• Keep this trusted person’s contact information with you at all times.
    • Inform your trusted person if you will be travelling or moving to another location.
  • Keep possession of all your important documents and identification
    • Nobody has the right to take or hold your personal documents (e.g. driver’s licence, passport, credit card, bank card, birth certificate, etc.)
    • Make photocopies of your important documents and identification and keep them in a safe place that you can access if your documents are taken from you. If you are comfortable with it, consider giving these copies to your trusted person. You can also scan your important documents and ID and send the picture file to a safe email address that you have access to.
    • Keep a list of any medications you are taking with your important documents.
  • Try to keep control and possession of some way to communicate and to access your money
    • Keep possession of a cellphone if possible. If keeping your phone is difficult, have a second cheap phone for emergencies – store it somewhere safe for your access only.
    • Have a prepaid calling card that you can use as a back-up plan.
    • Try to maintain access to your bank account or another safe way of obtaining money, especially for emergency use.
  • Be aware and careful when using technology such as smartphones and computers
    • Create a separate email account (using a neutral, non-identifying email address) to use with a trusted person if you are concerned your usual email account is being monitored.
    • Use public computers (e.g. at libraries and community centres) if your computer/smartphone searches and activity are being monitored.
    • Learn to disable and/or delete computer and smartphone functions which can be used to monitor your activity such as browser history, search engine history, chat logs, and histories on social media.
    • Be careful with what you post on social media sites. Too much personal information can be used by traffickers. Posting information about friends, families, your schedule or location, your daily activities and so forth can make you vulnerable to manipulation and threats. Learn to disable the GPS and location functions when posting to social media accounts, including location tags on photos.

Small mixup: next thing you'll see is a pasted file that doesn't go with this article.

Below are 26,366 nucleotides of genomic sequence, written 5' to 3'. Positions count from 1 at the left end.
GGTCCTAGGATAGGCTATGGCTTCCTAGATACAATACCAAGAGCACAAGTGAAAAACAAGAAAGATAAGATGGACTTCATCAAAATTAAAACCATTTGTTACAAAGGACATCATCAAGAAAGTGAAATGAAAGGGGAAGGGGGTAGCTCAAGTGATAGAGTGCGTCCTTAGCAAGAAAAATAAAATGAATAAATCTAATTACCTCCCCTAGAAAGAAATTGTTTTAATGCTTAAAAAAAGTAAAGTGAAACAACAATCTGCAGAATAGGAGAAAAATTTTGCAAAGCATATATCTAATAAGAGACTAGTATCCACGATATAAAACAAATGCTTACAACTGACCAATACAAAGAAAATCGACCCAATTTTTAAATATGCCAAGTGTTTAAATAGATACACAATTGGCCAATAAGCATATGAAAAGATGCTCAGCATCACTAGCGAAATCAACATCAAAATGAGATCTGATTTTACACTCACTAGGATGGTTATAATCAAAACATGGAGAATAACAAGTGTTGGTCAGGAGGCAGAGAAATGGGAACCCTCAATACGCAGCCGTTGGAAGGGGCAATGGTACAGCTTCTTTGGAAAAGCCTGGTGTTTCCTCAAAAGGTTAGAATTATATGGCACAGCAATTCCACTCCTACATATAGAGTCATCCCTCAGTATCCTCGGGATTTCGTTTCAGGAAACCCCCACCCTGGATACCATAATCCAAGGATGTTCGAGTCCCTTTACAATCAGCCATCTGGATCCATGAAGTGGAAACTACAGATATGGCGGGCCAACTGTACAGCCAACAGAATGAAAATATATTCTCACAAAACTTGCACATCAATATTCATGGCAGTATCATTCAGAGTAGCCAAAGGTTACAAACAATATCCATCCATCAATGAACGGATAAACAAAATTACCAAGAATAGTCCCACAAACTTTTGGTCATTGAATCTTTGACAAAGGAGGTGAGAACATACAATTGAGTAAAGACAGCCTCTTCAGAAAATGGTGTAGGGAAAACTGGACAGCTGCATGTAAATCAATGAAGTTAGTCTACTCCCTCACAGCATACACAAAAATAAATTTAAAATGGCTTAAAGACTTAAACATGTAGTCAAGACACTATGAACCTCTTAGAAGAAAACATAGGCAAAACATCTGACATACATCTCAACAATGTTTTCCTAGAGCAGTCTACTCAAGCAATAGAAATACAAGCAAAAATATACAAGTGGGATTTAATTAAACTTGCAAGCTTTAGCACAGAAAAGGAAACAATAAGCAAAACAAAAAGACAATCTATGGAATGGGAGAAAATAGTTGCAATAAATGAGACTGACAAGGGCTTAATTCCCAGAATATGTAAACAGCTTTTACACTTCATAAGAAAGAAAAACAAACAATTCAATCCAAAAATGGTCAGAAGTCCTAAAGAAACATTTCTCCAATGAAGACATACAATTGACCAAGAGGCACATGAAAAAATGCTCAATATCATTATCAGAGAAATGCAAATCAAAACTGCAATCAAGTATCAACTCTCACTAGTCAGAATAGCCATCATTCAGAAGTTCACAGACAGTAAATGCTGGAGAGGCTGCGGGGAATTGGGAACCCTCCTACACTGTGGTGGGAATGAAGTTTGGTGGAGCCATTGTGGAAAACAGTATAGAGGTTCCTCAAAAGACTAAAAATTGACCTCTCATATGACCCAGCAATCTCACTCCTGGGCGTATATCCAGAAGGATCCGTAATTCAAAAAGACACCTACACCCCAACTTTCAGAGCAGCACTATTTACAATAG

• Change your passwords/PINs to email accounts, phone apps, bank accounts, and other important tools frequently. Do not allow a computer to remember your password.
    • Empty your email account’s Sent and Trash folders regularly. Choose the setting that automatically deletes their contents after each session ends.
  • Contact responsible organizations for assistance or information
    • Call 911 if you are in immediate danger.
    • Contact the Canadian Human Trafficking Hotline at 1-833-900-1010 for referrals to social services and supports (such as shelters, medical assistance, legal advice, emergency transportation, etc.) and to law enforcement if you wish. The hotline can also help with general information on trafficking issues and situations, as well as help with safety planning.
    • Access the Canadian Human Trafficking Hotline’s online Referral Directory to connect directly with social services and supports (such as shelters, medical assistance, legal advice, emergency transportation, etc.).
    • Victim Services can also be accessed by calling 211.


Safety Tips when Leaving a Human Trafficking Situation

In addition to the points above, the following points can be considered to help ensure your safety when trying to leave a trafficking situation:

  • Try to determine your location if you do not know it – this is important if you make a call for assistance and need to move farther away from the area. Clues to your location include street signs, mailing envelopes, building addresses, and signs in building lobbies. If it is safe to go outside, ask someone on the street or in a store for the location.
  • Keep your documents on or near you.
  • Memorize a few important phone numbers of people or organizations that can help you in case your phone is taken from you.
  • If it is possible to carry a bag, pack a small amount of important items such as a change of clothes, medications, prepaid calling card, important phone numbers, etc.
  • Plan an escape route and rehearse how you will make your way. Try to find and remember potential places to ask for help – pharmacies, hospitals, doctors’ offices, stores, restaurants, banks, etc.
  • Contact a trusted person to let them know of your intention to leave. Ask for help if you feel safe to do so.
  • Determine if a taxi or public transit is a safe option, and try to find out where you can be picked up without putting yourself in danger.
  • Contact the Canadian Human Trafficking Hotline at 1-833-900-1010 for assistance including urgent transportation, shelter, and other social services.
  • If you find yourself in immediate danger, call 911 and clearly tell them what actions you need taken to become safe.